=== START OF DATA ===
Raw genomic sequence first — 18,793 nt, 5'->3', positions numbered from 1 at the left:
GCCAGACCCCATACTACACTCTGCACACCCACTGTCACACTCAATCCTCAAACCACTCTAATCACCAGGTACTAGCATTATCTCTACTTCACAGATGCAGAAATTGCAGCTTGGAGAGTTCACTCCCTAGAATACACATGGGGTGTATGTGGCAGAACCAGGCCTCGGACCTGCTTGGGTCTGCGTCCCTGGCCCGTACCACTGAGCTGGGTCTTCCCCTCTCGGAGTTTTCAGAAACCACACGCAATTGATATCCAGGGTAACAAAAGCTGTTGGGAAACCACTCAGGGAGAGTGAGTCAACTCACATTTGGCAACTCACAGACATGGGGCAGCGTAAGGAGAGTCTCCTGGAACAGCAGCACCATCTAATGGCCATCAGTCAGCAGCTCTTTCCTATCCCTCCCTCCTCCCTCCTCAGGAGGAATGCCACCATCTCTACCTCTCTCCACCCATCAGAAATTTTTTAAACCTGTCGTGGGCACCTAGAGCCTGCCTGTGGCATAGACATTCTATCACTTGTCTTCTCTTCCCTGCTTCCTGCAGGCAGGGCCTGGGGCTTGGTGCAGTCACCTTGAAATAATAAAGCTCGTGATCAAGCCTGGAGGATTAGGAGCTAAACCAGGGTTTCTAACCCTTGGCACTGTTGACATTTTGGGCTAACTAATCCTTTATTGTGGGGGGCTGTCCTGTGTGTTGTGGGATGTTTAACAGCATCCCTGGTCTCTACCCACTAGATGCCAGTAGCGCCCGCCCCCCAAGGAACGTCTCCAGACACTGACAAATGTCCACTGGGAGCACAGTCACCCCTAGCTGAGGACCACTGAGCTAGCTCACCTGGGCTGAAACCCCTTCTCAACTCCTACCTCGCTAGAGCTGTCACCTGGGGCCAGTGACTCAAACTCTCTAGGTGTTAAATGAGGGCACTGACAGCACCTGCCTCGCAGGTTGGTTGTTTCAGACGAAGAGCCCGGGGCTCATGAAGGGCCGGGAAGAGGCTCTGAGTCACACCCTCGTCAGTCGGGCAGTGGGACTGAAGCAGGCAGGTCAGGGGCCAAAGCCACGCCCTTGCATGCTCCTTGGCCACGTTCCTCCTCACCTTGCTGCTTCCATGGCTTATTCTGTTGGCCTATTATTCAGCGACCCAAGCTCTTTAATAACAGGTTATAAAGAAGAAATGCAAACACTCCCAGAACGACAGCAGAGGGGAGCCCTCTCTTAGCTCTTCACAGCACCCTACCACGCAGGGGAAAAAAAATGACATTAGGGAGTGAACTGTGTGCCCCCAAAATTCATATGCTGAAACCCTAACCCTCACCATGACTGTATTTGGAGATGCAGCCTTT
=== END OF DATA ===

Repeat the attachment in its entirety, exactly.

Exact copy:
Raw genomic sequence first — 18,793 nt, 5'->3', positions numbered from 1 at the left:
GCCAGACCCCATACTACACTCTGCACACCCACTGTCACACTCAATCCTCAAACCACTCTAATCACCAGGTACTAGCATTATCTCTACTTCACAGATGCAGAAATTGCAGCTTGGAGAGTTCACTCCCTAGAATACACATGGGGTGTATGTGGCAGAACCAGGCCTCGGACCTGCTTGGGTCTGCGTCCCTGGCCCGTACCACTGAGCTGGGTCTTCCCCTCTCGGAGTTTTCAGAAACCACACGCAATTGATATCCAGGGTAACAAAAGCTGTTGGGAAACCACTCAGGGAGAGTGAGTCAACTCACATTTGGCAACTCACAGACATGGGGCAGCGTAAGGAGAGTCTCCTGGAACAGCAGCACCATCTAATGGCCATCAGTCAGCAGCTCTTTCCTATCCCTCCCTCCTCCCTCCTCAGGAGGAATGCCACCATCTCTACCTCTCTCCACCCATCAGAAATTTTTTAAACCTGTCGTGGGCACCTAGAGCCTGCCTGTGGCATAGACATTCTATCACTTGTCTTCTCTTCCCTGCTTCCTGCAGGCAGGGCCTGGGGCTTGGTGCAGTCACCTTGAAATAATAAAGCTCGTGATCAAGCCTGGAGGATTAGGAGCTAAACCAGGGTTTCTAACCCTTGGCACTGTTGACATTTTGGGCTAACTAATCCTTTATTGTGGGGGGCTGTCCTGTGTGTTGTGGGATGTTTAACAGCATCCCTGGTCTCTACCCACTAGATGCCAGTAGCGCCCGCCCCCCAAGGAACGTCTCCAGACACTGACAAATGTCCACTGGGAGCACAGTCACCCCTAGCTGAGGACCACTGAGCTAGCTCACCTGGGCTGAAACCCCTTCTCAACTCCTACCTCGCTAGAGCTGTCACCTGGGGCCAGTGACTCAAACTCTCTAGGTGTTAAATGAGGGCACTGACAGCACCTGCCTCGCAGGTTGGTTGTTTCAGACGAAGAGCCCGGGGCTCATGAAGGGCCGGGAAGAGGCTCTGAGTCACACCCTCGTCAGTCGGGCAGTGGGACTGAAGCAGGCAGGTCAGGGGCCAAAGCCACGCCCTTGCATGCTCCTTGGCCACGTTCCTCCTCACCTTGCTGCTTCCATGGCTTATTCTGTTGGCCTATTATTCAGCGACCCAAGCTCTTTAATAACAGGTTATAAAGAAGAAATGCAAACACTCCCAGAACGACAGCAGAGGGGAGCCCTCTCTTAGCTCTTCACAGCACCCTACCACGCAGGGGAAAAAAAATGACATTAGGGAGTGAACTGTGTGCCCCCAAAATTCATATGCTGAAACCCTAACCCTCACCATGACTGTATTTGGAGATGCAGCCTTT